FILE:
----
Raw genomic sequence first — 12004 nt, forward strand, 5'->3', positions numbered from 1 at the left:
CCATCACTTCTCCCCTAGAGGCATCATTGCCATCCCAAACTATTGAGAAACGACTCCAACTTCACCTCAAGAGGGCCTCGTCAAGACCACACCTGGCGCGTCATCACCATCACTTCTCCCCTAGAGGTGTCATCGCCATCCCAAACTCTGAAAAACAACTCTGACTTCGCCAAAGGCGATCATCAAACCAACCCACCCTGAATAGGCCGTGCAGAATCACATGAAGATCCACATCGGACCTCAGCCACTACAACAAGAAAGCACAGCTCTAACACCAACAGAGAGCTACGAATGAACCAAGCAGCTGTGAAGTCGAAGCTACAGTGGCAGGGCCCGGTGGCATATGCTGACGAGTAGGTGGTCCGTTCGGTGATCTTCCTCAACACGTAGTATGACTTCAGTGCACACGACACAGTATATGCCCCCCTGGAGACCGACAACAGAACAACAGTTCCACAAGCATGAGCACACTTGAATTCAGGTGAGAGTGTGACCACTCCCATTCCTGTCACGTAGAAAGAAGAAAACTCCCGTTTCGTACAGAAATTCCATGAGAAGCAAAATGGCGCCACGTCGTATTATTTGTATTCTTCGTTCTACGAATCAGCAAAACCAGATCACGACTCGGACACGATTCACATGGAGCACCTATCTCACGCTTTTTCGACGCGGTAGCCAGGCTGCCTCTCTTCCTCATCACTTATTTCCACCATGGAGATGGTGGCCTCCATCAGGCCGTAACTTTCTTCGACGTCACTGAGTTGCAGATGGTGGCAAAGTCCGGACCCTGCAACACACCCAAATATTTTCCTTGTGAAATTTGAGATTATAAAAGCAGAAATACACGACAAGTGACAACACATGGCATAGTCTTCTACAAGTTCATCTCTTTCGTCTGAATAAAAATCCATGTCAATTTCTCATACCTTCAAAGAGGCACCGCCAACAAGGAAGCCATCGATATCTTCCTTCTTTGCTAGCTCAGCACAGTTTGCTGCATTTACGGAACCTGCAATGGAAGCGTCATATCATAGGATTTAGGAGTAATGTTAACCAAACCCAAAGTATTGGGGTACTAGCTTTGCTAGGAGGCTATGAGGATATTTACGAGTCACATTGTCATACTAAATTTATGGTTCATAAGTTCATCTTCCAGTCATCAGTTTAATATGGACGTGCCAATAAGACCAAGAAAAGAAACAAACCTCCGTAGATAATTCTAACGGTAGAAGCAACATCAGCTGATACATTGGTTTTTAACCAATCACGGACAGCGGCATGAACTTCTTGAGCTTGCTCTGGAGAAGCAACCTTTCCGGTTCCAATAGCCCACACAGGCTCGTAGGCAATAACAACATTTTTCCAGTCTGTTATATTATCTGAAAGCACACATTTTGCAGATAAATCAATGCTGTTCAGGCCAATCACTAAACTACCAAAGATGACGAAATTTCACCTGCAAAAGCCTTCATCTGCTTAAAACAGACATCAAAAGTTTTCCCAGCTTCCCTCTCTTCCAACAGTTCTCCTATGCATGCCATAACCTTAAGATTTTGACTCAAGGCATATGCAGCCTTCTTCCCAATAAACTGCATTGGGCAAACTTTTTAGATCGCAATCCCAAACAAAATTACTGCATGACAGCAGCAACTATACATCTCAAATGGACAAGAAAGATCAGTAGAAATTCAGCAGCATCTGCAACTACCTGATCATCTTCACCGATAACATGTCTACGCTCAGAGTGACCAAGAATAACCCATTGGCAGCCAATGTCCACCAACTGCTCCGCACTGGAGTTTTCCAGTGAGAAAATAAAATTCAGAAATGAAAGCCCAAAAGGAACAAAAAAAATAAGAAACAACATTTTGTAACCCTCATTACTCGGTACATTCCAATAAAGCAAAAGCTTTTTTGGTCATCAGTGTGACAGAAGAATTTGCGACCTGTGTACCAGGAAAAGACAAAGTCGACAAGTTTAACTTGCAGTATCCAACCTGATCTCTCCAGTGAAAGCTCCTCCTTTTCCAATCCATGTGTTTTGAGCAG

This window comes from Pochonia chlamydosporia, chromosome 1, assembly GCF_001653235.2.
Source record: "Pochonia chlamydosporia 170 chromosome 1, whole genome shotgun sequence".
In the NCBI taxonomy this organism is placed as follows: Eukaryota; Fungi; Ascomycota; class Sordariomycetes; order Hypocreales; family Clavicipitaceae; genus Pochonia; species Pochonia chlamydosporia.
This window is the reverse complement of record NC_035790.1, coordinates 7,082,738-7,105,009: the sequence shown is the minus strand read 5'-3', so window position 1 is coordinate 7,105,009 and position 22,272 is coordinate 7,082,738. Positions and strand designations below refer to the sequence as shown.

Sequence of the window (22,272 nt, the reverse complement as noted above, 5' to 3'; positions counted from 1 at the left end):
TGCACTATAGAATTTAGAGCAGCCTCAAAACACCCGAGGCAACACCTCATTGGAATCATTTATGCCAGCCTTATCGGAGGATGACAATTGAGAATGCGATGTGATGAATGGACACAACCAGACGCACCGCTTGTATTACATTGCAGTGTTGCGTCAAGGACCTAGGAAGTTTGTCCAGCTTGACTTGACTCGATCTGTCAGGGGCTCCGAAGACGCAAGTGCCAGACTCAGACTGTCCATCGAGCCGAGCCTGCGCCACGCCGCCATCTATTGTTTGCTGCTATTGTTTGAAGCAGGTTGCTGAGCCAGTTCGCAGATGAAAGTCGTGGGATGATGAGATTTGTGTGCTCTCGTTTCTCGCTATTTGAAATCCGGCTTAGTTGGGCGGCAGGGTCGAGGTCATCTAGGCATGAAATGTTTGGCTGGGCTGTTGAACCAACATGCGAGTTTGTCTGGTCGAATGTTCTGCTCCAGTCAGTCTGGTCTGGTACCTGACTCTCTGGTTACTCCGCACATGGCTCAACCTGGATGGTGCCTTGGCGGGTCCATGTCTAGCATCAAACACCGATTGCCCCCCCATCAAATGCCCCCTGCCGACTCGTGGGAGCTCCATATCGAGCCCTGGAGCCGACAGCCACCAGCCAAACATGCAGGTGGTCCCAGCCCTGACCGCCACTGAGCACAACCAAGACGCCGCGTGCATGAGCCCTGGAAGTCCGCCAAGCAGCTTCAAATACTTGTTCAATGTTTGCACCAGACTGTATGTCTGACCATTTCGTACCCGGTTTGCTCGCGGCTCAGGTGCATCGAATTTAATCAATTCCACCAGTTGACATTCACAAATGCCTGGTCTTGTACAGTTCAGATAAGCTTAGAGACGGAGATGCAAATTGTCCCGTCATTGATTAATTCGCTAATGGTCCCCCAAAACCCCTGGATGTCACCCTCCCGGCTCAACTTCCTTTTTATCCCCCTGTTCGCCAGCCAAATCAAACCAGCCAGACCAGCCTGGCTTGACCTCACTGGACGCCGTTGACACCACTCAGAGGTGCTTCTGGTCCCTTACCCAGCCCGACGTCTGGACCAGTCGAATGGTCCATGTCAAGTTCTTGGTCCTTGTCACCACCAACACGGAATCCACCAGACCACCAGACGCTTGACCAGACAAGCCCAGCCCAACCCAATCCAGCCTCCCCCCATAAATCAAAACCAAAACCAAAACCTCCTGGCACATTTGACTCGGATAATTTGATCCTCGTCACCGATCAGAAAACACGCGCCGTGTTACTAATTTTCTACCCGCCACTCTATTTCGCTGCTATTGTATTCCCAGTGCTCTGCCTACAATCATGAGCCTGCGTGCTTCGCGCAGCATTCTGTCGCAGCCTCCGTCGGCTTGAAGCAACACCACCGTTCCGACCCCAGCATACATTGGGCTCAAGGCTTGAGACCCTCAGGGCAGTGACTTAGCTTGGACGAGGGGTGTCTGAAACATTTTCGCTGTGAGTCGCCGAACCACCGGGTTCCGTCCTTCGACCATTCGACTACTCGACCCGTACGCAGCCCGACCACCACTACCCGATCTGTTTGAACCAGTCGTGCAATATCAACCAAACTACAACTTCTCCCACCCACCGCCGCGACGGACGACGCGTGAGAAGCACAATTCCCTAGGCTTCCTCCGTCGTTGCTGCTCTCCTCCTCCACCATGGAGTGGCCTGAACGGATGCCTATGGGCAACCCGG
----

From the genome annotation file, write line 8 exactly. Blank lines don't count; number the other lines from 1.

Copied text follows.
TGCACTATAGAATTTAGAGCAGCCTCAAAACACCCGAGGCAACACCTCATTGGAATCATTTATGCCAGCCTTATCGGAGGATGACAATTGAGAATGCGATGTGATGAATGGACACAACCAGACGCACCGCTTGTATTACATTGCAGTGTTGCGTCAAGGACCTAGGAAGTTTGTCCAGCTTGACTTGACTCGATCTGTCAGGGGCTCCGAAGACGCAAGTGCCAGACTCAGACTGTCCATCGAGCCGAGCCTGCGCCACGCCGCCATCTATTGTTTGCTGCTATTGTTTGAAGCAGGTTGCTGAGCCAGTTCGCAGATGAAAGTCGTGGGATGATGAGATTTGTGTGCTCTCGTTTCTCGCTATTTGAAATCCGGCTTAGTTGGGCGGCAGGGTCGAGGTCATCTAGGCATGAAATGTTTGGCTGGGCTGTTGAACCAACATGCGAGTTTGTCTGGTCGAATGTTCTGCTCCAGTCAGTCTGGTCTGGTACCTGACTCTCTGGTTACTCCGCACATGGCTCAACCTGGATGGTGCCTTGGCGGGTCCATGTCTAGCATCAAACACCGATTGCCCCCCCATCAAATGCCCCCTGCCGACTCGTGGGAGCTCCATATCGAGCCCTGGAGCCGACAGCCACCAGCCAAACATGCAGGTGGTCCCAGCCCTGACCGCCACTGAGCACAACCAAGACGCCGCGTGCATGAGCCCTGGAAGTCCGCCAAGCAGCTTCAAATACTTGTTCAATGTTTGCACCAGACTGTATGTCTGACCATTTCGTACCCGGTTTGCTCGCGGCTCAGGTGCATCGAATTTAATCAATTCCACCAGTTGACATTCACAAATGCCTGGTCTTGTACAGTTCAGATAAGCTTAGAGACGGAGATGCAAATTGTCCCGTCATTGATTAATTCGCTAATGGTCCCCCAAAACCCCTGGATGTCACCCTCCCGGCTCAACTTCCTTTTTATCCCCCTGTTCGCCAGCCAAATCAAACCAGCCAGACCAGCCTGGCTTGACCTCACTGGACGCCGTTGACACCACTCAGAGGTGCTTCTGGTCCCTTACCCAGCCCGACGTCTGGACCAGTCGAATGGTCCATGTCAAGTTCTTGGTCCTTGTCACCACCAACACGGAATCCACCAGACCACCAGACGCTTGACCAGACAAGCCCAGCCCAACCCAATCCAGCCTCCCCCCATAAATCAAAACCAAAACCAAAACCTCCTGGCACATTTGACTCGGATAATTTGATCCTCGTCACCGATCAGAAAACACGCGCCGTGTTACTAATTTTCTACCCGCCACTCTATTTCGCTGCTATTGTATTCCCAGTGCTCTGCCTACAATCATGAGCCTGCGTGCTTCGCGCAGCATTCTGTCGCAGCCTCCGTCGGCTTGAAGCAACACCACCGTTCCGACCCCAGCATACATTGGGCTCAAGGCTTGAGACCCTCAGGGCAGTGACTTAGCTTGGACGAGGGGTGTCTGAAACATTTTCGCTGTGAGTCGCCGAACCACCGGGTTCCGTCCTTCGACCATTCGACTACTCGACCCGTACGCAGCCCGACCACCACTACCCGATCTGTTTGAACCAGTCGTGCAATATCAACCAAACTACAACTTCTCCCACCCACCGCCGCGACGGACGACGCGTGAGAAGCACAATTCCCTAGGCTTCCTCCGTCGTTGCTGCTCTCCTCCTCCACCATGGAGTGGCCTGAACGGATGCCTATGGGCAACCCGG